Supreme Court’s travel ban decision rattles local immigrants

Posted: Updated:
Miriam Fawaz, a Syrian refugee living with her husband and three children in Bridgeport, says the justices' decision is heartbreaking. Miriam Fawaz, a Syrian refugee living with her husband and three children in Bridgeport, says the justices' decision is heartbreaking.
BRIDGEPORT -

Many Muslim immigrants across Connecticut say they're frightened after the Supreme Court decided to allow President Donald Trump's travel ban to be fully enforced -- at least temporarily while the case is appealed.

Miriam Fawaz, a Syrian refugee living with her husband and three children in Bridgeport, says the justices' decision is heartbreaking.

The ban prohibits nearly all immigrants from several countries, six of them mostly Muslim, to enter the United States. Those countries are Chad, Iran, Libya, Syria, Somalia, Yemen and North Korea. It also bars some groups of Venezuelans from entering the U.S.

Fawaz says her brother and mother-in-law, both of whom received approval to move to the U.S. last year, are no longer able to come -- leaving them stranded in war-torn Syria.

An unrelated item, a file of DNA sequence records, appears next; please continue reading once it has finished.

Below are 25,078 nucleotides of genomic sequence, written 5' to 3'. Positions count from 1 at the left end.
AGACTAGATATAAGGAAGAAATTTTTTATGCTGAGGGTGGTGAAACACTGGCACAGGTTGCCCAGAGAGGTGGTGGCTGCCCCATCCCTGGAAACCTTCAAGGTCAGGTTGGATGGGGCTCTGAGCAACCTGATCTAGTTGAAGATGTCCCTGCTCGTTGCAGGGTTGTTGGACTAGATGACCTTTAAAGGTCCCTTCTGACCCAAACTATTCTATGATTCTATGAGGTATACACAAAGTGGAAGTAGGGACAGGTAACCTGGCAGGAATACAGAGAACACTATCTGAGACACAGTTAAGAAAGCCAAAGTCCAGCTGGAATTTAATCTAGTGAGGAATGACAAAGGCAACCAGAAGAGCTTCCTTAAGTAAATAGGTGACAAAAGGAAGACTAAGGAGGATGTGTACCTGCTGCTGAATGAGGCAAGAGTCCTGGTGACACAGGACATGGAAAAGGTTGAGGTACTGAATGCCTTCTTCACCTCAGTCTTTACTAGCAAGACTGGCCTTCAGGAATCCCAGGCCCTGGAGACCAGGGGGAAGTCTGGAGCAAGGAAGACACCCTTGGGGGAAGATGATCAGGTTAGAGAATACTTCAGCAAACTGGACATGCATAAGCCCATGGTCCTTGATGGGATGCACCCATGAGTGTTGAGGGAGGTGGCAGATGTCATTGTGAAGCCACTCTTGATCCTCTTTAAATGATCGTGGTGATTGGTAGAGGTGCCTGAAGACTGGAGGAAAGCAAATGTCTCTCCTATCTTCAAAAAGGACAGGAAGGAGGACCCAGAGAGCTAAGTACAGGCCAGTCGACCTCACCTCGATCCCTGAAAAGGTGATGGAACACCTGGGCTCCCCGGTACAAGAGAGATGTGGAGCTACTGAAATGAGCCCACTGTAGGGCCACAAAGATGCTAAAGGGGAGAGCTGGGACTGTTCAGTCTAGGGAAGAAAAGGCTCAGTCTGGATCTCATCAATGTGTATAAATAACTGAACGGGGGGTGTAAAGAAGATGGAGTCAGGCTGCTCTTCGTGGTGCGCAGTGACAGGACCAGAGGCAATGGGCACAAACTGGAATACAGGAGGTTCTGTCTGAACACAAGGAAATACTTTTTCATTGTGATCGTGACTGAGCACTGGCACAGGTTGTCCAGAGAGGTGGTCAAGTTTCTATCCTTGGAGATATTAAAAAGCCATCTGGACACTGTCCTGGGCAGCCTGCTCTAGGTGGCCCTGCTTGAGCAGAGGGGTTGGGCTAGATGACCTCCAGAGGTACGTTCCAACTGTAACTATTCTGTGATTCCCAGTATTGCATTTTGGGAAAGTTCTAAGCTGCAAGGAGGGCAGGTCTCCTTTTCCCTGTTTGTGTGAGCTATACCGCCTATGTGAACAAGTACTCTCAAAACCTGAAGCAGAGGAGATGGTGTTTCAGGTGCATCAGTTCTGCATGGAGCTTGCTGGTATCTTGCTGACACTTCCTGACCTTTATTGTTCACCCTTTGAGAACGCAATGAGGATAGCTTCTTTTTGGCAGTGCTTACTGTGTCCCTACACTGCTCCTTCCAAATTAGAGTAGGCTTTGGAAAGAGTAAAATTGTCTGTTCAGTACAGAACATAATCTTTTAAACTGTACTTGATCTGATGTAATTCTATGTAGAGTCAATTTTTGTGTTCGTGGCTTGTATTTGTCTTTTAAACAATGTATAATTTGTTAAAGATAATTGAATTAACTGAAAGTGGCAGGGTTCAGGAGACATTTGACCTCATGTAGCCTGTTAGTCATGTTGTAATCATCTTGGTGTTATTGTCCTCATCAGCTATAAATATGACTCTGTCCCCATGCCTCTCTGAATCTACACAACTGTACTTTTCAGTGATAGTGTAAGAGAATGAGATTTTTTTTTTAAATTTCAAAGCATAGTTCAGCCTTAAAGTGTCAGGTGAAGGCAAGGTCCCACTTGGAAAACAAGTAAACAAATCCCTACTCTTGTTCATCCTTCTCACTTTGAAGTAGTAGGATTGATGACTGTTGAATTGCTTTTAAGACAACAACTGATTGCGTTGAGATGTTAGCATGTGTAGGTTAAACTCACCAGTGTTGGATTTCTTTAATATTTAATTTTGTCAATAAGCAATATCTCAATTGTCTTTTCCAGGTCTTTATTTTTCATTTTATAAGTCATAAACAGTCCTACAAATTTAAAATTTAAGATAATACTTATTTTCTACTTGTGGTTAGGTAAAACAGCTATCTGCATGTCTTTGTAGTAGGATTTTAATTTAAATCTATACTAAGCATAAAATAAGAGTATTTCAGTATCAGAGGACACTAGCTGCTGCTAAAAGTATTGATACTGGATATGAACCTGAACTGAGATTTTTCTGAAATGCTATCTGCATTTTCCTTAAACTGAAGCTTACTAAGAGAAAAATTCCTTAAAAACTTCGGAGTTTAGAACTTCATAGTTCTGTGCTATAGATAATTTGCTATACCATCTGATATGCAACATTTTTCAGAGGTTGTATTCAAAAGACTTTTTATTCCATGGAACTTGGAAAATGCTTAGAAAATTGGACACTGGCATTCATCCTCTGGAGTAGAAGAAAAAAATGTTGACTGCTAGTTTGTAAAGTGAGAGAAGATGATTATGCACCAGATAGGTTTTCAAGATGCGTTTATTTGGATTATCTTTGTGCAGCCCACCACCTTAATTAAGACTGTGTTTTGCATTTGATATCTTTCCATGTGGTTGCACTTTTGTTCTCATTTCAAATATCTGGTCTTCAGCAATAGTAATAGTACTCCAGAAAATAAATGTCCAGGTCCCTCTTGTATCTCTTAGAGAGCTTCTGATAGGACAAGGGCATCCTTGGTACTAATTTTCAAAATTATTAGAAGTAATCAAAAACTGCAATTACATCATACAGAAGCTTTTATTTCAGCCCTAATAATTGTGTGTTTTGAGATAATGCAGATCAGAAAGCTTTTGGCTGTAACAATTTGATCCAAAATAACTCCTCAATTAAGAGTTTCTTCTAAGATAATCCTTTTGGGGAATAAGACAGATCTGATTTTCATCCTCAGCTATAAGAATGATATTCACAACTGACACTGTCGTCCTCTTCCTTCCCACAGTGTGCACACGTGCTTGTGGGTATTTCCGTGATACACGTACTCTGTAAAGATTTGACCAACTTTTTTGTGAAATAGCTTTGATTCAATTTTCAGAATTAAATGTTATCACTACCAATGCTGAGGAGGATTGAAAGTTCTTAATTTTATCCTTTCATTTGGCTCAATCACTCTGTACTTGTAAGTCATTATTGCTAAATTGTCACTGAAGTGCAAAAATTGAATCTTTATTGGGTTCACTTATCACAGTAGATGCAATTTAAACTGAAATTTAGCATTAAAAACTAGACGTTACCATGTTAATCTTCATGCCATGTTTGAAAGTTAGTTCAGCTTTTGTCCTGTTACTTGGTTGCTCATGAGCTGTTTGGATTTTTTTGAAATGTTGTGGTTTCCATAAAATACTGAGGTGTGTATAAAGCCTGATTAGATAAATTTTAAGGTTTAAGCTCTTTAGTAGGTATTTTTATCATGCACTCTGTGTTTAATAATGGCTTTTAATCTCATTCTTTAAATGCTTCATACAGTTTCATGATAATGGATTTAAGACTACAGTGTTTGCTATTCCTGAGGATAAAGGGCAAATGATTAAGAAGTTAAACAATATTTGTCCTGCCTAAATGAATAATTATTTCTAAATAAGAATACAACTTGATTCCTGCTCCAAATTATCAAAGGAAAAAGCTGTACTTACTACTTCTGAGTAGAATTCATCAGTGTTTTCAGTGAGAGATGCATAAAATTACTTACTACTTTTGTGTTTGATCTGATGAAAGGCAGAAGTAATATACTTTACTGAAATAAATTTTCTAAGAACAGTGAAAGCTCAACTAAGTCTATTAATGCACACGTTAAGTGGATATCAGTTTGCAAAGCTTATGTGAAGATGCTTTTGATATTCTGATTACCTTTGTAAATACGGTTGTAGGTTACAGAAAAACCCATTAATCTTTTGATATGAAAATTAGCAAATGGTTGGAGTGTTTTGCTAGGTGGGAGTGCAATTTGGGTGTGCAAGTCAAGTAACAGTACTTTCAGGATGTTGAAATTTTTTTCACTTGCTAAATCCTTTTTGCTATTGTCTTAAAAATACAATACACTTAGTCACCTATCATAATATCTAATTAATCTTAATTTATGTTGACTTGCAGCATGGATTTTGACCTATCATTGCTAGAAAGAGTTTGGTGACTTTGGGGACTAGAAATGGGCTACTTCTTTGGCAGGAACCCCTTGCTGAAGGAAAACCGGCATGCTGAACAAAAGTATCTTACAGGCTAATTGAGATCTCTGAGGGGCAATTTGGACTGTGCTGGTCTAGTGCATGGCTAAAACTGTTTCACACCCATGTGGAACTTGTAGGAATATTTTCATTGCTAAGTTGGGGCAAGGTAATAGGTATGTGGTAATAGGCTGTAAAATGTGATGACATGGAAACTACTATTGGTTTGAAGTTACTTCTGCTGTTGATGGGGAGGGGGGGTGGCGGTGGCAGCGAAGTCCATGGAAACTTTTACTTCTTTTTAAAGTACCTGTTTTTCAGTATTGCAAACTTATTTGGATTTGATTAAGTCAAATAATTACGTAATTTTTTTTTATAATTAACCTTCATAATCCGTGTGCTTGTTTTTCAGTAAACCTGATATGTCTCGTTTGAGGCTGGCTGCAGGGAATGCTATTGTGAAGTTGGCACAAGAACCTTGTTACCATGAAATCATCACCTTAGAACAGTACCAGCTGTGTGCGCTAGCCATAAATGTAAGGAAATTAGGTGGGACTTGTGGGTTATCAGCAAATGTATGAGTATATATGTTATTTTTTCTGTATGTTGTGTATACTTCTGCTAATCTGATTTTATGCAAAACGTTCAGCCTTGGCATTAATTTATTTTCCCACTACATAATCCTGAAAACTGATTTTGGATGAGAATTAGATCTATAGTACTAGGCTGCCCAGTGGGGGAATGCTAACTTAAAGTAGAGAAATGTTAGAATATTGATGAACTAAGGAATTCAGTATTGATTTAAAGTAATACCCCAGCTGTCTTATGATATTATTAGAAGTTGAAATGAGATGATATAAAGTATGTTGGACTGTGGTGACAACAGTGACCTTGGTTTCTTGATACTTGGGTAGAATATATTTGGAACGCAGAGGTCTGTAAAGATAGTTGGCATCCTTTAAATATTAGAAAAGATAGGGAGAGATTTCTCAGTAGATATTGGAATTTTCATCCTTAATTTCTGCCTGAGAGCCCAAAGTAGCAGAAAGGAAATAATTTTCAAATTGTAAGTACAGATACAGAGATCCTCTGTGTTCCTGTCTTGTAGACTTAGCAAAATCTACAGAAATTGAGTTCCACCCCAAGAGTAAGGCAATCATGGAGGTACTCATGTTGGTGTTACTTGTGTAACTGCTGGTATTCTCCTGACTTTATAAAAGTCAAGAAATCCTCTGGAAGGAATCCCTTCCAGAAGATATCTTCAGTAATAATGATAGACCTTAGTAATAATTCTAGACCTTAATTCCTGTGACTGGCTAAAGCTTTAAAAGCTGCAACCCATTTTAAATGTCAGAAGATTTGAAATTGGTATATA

"It's very dangerous," she says. "I don't feel safe there. I could get kidnapped, and my kids could get kidnapped as well.".

Alicia Kingsman from the Connecticut Institute for Refugees and Immigrants says the relatives had gone through at least a year of multiple background checks, even physicals.

"They've done everything we've asked of them, and now we're shutting our doors at a time where many of them need this place for refuge the most," she says. "It's un-American. It's unfair. It's unjust."

Lower courts are still hearing some appeals on the travel ban. Once those cases reach decisions, the Supreme Court is expected to make its final ruling on whether the travel ban is legal.

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    The Supreme Court is allowing the Trump administration to fully enforce a ban on travel to the United States by residents of six mostly Muslim countries.

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